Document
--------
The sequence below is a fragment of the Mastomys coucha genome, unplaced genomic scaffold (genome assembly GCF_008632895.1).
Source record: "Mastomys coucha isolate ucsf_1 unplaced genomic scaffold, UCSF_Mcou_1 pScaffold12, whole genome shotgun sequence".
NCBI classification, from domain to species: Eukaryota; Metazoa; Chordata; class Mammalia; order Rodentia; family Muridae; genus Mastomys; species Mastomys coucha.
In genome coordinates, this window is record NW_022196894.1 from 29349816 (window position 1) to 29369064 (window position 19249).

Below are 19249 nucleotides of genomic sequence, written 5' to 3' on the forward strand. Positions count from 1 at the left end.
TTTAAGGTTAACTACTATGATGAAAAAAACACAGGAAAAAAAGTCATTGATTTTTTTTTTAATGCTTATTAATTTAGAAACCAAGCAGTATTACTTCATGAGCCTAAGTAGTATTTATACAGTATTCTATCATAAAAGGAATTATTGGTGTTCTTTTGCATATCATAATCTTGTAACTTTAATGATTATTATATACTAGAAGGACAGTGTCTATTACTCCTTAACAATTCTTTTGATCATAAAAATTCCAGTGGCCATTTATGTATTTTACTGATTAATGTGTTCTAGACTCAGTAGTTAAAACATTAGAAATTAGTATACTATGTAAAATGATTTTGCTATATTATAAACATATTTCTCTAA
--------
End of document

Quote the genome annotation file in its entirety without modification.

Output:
The sequence below is a fragment of the Mastomys coucha genome, unplaced genomic scaffold (genome assembly GCF_008632895.1).
Source record: "Mastomys coucha isolate ucsf_1 unplaced genomic scaffold, UCSF_Mcou_1 pScaffold12, whole genome shotgun sequence".
NCBI classification, from domain to species: Eukaryota; Metazoa; Chordata; class Mammalia; order Rodentia; family Muridae; genus Mastomys; species Mastomys coucha.
In genome coordinates, this window is record NW_022196894.1 from 29349816 (window position 1) to 29369064 (window position 19249).

Below are 19249 nucleotides of genomic sequence, written 5' to 3' on the forward strand. Positions count from 1 at the left end.
TTTAAGGTTAACTACTATGATGAAAAAAACACAGGAAAAAAAGTCATTGATTTTTTTTTTAATGCTTATTAATTTAGAAACCAAGCAGTATTACTTCATGAGCCTAAGTAGTATTTATACAGTATTCTATCATAAAAGGAATTATTGGTGTTCTTTTGCATATCATAATCTTGTAACTTTAATGATTATTATATACTAGAAGGACAGTGTCTATTACTCCTTAACAATTCTTTTGATCATAAAAATTCCAGTGGCCATTTATGTATTTTACTGATTAATGTGTTCTAGACTCAGTAGTTAAAACATTAGAAATTAGTATACTATGTAAAATGATTTTGCTATATTATAAACATATTTCTCTAA